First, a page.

Animation of sea surface temperatures
Source: NASA/Goddard Space
Flight Center Scientific Visualization Studio
What are the basic causes of climate change?
What is the difference between weather and climate?
How is the climate changing? What is global warming and what are scientists’ predictions for the planet in our lifetimes and beyond? Where will the impact be greatest? How does water play a role in heating and cooling our climate? What is the greenhouse effect and what are fossil fuels? How fast have greenhouse gas emissions grown in recent decades? And what forces actually cool the atmosphere? This section on Climate 101 provides a quick overview of the factors causing temperatures to rise and the climate to change.
The world’s climate is changing, and the changes will have an enormous impact on our planet’s people, ecosystems, cities, and energy use. Average global air temperatures are already 1.4 degrees higher than they were at the start of the 20th century, and have risen about 1.1 degree F over just the last 30 years.
According to the latest report from the Intergovernmental Panel on Climate Change (IPCC), average global temperatures are likely to rise by another 2 to 11.5 degrees F by 2100. If we take aggressive action to reduce emissions, the temperature change could be modest. If we continue on our present course, however, the amount of change will be substantial. Most experts agree that the changes are anthropogenic — caused by humans — largely from human emissions of greenhouse gases that are the result of burning fossil fuels. The chief greenhouse gas is carbon dioxide and C02 levels are at their highest in 650,000 years.
What is the difference between weather and climate?
Climate describes the average or typical conditions of temperature, relative humidity, cloudiness, precipitation, wind speed and direction, and other meteorological factors that prevail globally or regionally for extended periods. Weather describes the hourly or daily conditions that people experience each day. Which is why it’s often said that “Climate is what you expect; weather is what you get.”
People expect the weather to change, but have a harder time agreeing exactly how climate is changing. This is because climate change manifests itself differently in different places; because people tend to remember extreme events — such as very hot or cold days or hurricanes and droughts — more than subtle changes in trends; and because there have been disagreements between scientists about the magnitude, causes and effects of climate change.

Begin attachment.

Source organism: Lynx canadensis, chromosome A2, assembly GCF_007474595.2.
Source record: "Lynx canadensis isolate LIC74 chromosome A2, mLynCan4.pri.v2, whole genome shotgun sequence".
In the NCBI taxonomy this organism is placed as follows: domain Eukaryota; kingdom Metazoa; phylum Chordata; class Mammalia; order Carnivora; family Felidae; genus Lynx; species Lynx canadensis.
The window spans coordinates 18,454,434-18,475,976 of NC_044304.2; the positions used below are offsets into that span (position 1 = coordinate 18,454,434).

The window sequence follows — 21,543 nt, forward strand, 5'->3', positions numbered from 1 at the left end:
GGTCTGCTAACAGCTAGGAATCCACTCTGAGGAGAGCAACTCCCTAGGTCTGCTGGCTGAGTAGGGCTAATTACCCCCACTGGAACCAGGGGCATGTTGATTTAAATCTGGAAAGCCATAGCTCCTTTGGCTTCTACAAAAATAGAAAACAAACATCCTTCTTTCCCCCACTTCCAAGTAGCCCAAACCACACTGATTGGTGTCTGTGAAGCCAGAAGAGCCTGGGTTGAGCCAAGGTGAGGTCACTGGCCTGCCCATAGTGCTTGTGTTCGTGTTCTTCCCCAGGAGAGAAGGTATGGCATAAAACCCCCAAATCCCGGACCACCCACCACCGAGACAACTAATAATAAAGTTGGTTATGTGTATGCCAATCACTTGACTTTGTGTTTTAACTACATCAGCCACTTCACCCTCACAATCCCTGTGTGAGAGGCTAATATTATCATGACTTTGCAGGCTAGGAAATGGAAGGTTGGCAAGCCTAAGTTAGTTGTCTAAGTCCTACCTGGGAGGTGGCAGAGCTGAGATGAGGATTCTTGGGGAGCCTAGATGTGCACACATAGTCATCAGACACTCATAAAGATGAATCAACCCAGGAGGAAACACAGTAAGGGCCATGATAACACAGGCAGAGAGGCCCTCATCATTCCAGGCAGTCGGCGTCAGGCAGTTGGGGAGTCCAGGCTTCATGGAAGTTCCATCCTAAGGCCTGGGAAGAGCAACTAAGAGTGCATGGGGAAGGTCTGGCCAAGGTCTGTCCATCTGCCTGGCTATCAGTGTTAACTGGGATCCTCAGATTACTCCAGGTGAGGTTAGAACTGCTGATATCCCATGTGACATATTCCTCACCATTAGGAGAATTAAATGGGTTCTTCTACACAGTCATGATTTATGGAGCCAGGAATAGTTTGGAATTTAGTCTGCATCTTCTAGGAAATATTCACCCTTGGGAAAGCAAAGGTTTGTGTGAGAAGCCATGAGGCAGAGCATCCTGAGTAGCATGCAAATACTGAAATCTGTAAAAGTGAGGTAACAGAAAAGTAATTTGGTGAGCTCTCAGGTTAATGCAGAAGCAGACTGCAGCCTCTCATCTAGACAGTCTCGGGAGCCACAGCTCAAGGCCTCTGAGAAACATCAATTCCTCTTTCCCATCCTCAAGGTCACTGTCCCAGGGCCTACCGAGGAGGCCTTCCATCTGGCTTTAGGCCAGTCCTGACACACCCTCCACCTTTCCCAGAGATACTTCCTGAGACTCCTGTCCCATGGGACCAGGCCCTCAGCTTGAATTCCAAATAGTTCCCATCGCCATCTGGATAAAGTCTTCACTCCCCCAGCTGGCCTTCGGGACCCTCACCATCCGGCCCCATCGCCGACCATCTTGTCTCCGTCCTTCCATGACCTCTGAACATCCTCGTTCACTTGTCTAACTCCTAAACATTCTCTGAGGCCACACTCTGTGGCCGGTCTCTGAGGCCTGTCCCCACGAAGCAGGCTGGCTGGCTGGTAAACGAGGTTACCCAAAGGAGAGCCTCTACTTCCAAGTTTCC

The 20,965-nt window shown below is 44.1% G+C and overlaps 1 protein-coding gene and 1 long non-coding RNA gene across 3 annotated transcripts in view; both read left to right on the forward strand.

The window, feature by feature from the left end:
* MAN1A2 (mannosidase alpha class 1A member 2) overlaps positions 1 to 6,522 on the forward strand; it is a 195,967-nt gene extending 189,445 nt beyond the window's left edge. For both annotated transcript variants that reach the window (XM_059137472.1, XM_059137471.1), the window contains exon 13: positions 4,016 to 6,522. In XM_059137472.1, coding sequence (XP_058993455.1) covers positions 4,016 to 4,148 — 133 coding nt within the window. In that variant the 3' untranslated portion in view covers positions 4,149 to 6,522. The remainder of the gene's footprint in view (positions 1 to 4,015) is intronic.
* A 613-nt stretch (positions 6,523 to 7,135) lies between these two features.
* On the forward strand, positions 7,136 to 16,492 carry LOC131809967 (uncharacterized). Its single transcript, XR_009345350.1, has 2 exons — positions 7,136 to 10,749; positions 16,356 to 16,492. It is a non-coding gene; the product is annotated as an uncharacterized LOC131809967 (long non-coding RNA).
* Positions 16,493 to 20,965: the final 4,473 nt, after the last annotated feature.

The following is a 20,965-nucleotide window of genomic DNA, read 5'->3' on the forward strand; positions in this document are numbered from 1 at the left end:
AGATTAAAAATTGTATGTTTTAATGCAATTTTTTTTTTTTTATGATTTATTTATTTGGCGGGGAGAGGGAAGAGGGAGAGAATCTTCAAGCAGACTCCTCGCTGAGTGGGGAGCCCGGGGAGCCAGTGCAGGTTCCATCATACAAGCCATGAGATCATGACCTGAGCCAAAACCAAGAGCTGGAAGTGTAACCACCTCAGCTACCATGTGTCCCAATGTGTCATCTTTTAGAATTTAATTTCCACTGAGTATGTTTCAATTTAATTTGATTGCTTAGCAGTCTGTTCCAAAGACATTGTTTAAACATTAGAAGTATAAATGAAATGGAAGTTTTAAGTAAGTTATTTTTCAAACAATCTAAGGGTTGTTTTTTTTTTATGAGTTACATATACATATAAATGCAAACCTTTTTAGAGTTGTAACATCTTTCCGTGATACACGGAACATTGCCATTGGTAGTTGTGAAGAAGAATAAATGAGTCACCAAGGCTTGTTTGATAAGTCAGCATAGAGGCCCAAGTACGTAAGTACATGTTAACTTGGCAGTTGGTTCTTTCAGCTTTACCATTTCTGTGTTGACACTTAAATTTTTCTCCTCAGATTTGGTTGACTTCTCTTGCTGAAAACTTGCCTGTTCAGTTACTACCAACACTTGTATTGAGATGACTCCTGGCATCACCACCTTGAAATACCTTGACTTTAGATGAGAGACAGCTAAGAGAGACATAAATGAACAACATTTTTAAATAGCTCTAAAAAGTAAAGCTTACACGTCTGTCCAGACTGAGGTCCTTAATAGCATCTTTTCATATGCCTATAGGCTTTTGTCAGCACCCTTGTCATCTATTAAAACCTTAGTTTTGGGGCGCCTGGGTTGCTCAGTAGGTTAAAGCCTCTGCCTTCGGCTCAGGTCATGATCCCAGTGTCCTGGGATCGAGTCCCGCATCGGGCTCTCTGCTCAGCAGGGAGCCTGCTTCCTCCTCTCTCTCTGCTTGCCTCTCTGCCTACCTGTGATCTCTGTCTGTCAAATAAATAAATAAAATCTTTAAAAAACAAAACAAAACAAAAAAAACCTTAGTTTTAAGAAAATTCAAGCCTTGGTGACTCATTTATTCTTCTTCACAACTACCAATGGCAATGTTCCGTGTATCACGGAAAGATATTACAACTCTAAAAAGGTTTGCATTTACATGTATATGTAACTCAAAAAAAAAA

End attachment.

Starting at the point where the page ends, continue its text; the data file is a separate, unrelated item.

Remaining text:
Chart of two billion
years of climate change
(Click image to enlarge)
How is the climate changing?
There have been long-term and short-term climate cycles for hundreds of millions of years, as far back as these changes can be measured. Many of those climate changes were dramatic and rapid, some the result of impacts from comets or asteroids.
During 2006 and 2007, several major reports from the IPCC, founded on wide scientific agreement, catalyzed broad acceptance that Earth’s climate is changing rapidly and that human activities are the primary factors causing this change. Many of the factors that caused earlier changes continue to influence today’s climate, but human activities have now become the predominant force causing our climate to change very rapidly. There is now strong consensus throughout the scientific community on this point.
What is global warming?
Humans are creating climate change by burning large amounts of fossil fuels — coal, oil, natural gas. Another factor is deforestation; when forests are cut down or burned, they can no longer store carbon, and the carbon is released to the atmosphere. The gases, especially CO2, act like a blanket and restrict the rate at which Earth’s surface can radiate heat to space. The result is global warming. Today, current levels of carbon dioxide in the atmosphere are higher than at any time during the last 650,000 years.
Earth has warmed at an unprecedented rate over the last hundred years and particularly over the last two decades. Since 1992, each year has been one of the 20 warmest years on record. 2010 was the hottest year on record, worldwide. Exactly how much warmer the atmosphere gets will depend on how quickly and effectively people can substantially reduce the activities that are causing rising temperatures.
Variations of the Earth’s surface
temperature from 1000 to 2100 plus the seven
principal scenarios from the IPCC
(Click image to enlarge)
What do scientists predict in terms of climate change?
In 2007, the IPCC published a series of scenarios ranging from “business as usual/no actions taken” to “aggressive actions taken” to reduce climate change. Models based on these scenarios from the IPCC 2007 report predict that average global surface temperatures will likely rise by an additional 2 to 11.5 degrees F (1.1 to 6.4 degrees C) above the 1980s-1990s average by 2100. This temperature increase will be accompanied by other environmental changes such as an increase in global sea level up to two feet or more.
Where will the impact be greatest?